I remmeber sitting in a theater in 2001, watching Peter Jackson's Fellowship of the Ring and thinking that even though I was watching the scene on screen for the first time, I was going to end up seeing it again and again throughout the rest of my life. It wasn't necessarily a personal investment in the movie -- I like Lord of the Rings, but I haven't watched it in a couple of years -- but just an automatic sense that the movie had the right kind of accessibility and skill that would allow it to endure as a true blockbuster. It will be decades before I know if I was really right or not, but I felt the same way watching J.J. Abrams' reboot of the Star Trek franchise, which is action-packed, relentlessly paced, reasonably character-driven, and won't alienate anyone who isn't a hardcore fan of the long-running series.
Such as, well, myself. Until I sat myself in a theater seat to see the new movie, I'd seen about ten minutes of anything Trek in my entire life. Perhaps I was subliminally worried that it'd stack unfavorably atop my already tragic movie-nerd status, but now I'm thinking I've got no choice: one of the best things about the movie, which follows the first voyage of the Enterprise and its intrepid crew, is how it cleverly blends the old with the new; you'll walk out wanting to go see the original series. Sure, the film's central plot device (which I won't ruin) is a catch-all, but the movie makes it feel organic. Fans will find things to nitpick about it (they always do, and, well, already have), but on the whole, it allows the new to be the new and the old to be the old in a way that should at least calm any fires of indignant fury even if it can't extinguish them.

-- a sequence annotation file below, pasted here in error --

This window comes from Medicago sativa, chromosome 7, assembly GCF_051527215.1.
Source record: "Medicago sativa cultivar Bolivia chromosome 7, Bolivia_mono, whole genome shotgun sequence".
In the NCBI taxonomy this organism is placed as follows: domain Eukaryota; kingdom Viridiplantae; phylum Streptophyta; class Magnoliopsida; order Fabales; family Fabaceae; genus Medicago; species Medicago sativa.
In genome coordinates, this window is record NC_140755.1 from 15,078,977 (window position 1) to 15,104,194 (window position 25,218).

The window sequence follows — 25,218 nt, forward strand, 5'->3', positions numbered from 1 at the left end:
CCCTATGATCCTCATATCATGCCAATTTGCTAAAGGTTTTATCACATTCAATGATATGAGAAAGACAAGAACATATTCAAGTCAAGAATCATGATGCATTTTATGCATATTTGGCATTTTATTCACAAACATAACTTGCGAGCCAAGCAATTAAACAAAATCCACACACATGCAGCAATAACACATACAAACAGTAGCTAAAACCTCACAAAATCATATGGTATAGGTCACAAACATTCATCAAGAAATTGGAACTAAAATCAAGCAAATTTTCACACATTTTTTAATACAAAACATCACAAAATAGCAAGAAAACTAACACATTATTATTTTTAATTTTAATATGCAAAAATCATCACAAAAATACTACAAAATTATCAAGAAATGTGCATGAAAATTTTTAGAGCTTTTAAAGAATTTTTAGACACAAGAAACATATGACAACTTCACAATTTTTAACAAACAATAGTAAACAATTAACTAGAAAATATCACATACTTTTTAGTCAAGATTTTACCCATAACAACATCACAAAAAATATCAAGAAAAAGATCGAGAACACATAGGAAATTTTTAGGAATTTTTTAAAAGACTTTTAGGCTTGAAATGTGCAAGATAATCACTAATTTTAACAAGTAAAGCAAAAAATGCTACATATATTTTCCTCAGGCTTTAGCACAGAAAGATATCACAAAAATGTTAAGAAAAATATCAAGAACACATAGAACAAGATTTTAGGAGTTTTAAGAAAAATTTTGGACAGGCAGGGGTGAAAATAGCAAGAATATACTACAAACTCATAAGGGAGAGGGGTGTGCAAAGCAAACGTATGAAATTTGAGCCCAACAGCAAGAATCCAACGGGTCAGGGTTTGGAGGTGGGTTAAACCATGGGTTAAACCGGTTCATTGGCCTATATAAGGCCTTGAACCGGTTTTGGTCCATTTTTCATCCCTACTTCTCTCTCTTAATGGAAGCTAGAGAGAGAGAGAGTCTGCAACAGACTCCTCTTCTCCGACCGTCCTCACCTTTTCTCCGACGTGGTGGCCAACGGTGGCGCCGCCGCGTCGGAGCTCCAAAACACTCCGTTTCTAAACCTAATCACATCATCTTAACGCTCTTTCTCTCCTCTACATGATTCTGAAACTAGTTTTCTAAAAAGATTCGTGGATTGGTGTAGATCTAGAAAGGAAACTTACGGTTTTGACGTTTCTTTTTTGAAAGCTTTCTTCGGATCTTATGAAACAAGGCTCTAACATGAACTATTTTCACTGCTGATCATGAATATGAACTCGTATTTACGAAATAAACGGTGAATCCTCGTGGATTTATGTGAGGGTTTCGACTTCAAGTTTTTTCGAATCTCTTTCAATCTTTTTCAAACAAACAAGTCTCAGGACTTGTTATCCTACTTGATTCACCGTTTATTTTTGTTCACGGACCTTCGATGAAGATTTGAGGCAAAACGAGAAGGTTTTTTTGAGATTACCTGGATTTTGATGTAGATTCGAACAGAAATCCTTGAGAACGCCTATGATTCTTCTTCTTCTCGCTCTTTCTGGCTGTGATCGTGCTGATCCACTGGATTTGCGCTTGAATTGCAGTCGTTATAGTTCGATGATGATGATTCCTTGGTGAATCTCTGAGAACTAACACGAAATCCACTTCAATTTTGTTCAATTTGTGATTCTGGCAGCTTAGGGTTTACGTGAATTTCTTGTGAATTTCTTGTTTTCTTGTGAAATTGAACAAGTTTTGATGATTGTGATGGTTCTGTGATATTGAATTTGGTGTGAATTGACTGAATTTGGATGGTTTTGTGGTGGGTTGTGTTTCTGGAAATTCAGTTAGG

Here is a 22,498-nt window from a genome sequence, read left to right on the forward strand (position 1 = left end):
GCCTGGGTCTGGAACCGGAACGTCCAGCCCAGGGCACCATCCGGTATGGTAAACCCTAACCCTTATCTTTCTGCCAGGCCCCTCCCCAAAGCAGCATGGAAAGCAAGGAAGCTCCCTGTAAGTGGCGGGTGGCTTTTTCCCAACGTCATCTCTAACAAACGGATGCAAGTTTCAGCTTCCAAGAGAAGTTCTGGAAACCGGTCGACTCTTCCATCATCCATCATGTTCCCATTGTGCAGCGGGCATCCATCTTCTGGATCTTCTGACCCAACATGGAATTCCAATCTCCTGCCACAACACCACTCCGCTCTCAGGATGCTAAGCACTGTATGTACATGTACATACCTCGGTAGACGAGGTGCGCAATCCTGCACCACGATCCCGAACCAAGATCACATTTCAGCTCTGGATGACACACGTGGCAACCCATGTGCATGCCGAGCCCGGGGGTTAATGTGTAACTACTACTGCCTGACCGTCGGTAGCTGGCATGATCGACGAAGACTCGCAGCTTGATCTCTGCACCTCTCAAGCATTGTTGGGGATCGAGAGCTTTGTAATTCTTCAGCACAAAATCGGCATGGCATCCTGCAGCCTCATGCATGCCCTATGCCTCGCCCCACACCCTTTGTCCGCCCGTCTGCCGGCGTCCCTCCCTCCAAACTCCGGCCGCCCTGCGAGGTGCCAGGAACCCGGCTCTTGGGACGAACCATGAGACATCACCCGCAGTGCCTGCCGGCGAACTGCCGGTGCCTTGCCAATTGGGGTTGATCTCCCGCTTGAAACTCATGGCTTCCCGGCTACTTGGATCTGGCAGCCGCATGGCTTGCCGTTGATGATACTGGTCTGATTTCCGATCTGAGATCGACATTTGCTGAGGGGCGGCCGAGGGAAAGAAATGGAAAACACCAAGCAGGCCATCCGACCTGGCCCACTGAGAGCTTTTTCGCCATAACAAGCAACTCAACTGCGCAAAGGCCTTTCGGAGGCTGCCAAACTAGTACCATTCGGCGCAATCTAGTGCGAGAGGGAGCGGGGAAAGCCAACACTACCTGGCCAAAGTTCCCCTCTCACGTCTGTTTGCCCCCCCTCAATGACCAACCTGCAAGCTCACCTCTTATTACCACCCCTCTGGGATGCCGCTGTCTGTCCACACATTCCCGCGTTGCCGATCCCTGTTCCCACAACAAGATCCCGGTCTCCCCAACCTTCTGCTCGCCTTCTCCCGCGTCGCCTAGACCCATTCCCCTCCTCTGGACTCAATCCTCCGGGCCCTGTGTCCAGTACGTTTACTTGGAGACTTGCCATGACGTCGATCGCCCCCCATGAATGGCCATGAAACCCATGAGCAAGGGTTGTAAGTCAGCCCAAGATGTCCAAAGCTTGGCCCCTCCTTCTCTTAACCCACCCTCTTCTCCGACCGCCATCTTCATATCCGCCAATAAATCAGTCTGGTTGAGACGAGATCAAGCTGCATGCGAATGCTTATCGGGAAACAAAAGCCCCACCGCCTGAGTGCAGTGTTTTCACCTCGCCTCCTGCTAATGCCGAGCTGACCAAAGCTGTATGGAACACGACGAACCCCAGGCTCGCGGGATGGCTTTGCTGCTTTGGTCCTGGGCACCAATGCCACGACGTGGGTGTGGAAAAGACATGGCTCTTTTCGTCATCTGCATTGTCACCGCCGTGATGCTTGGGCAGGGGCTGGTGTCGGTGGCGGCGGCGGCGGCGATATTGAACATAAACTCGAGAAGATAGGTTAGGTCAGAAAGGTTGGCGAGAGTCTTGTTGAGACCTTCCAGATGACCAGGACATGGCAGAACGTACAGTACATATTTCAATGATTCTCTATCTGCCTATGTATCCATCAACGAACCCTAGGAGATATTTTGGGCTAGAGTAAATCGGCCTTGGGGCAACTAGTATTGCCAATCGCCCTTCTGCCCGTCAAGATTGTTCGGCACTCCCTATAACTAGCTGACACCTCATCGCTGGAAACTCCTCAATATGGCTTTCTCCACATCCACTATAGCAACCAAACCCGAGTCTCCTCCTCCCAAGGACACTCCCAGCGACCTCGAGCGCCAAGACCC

If I had to pick something I was most pleased or impressed by, it was how well-defined the characters are. Obviously, 43 years of history will do that to a franchise, but it's still refreshing how much of the movie's development is aided by strongly defined characters. There are a lot of characters on the bridge, but you'll never confuse Leonard "Bones" McCoy (Karl Urban) with some incidental background character. Certainly, a lot of them cough up some catchphrases that have been burned into pop culture ("Dammit, Jim, I'm a doctor, not a scientist!" and "I'm giving it all she's got, Captain!", among others) to help give each one of them a unique stamp, but the story still gives each one of them a reasonably significant part to play that makes sense and doesn't require any excess exposition.
The most well-defined of them all are of course James T. Kirk (Chris Pine) and Spock (Zachary Quinto), whose competitive relationship is at the heart of the movie. Their performances are both impressive; despite this being both actors' first big movie, they're engaging and natural. It would be easy for the hotshot pilot and intelligent logician to become either annoying or comedic in their execution, and it could have been hard to reconcile their differences in a way that didn't feel necessitated by the mechanics of the movie, but you want to see them work together and become a team because you understand their relationship so well. The movie's opening includes scenes with the characters as children which are much less effective (and probably completely unnecessary -- you could have just cut them entirely and I wouldn't have missed them), which is another testament to Pine and Quinto's charisma.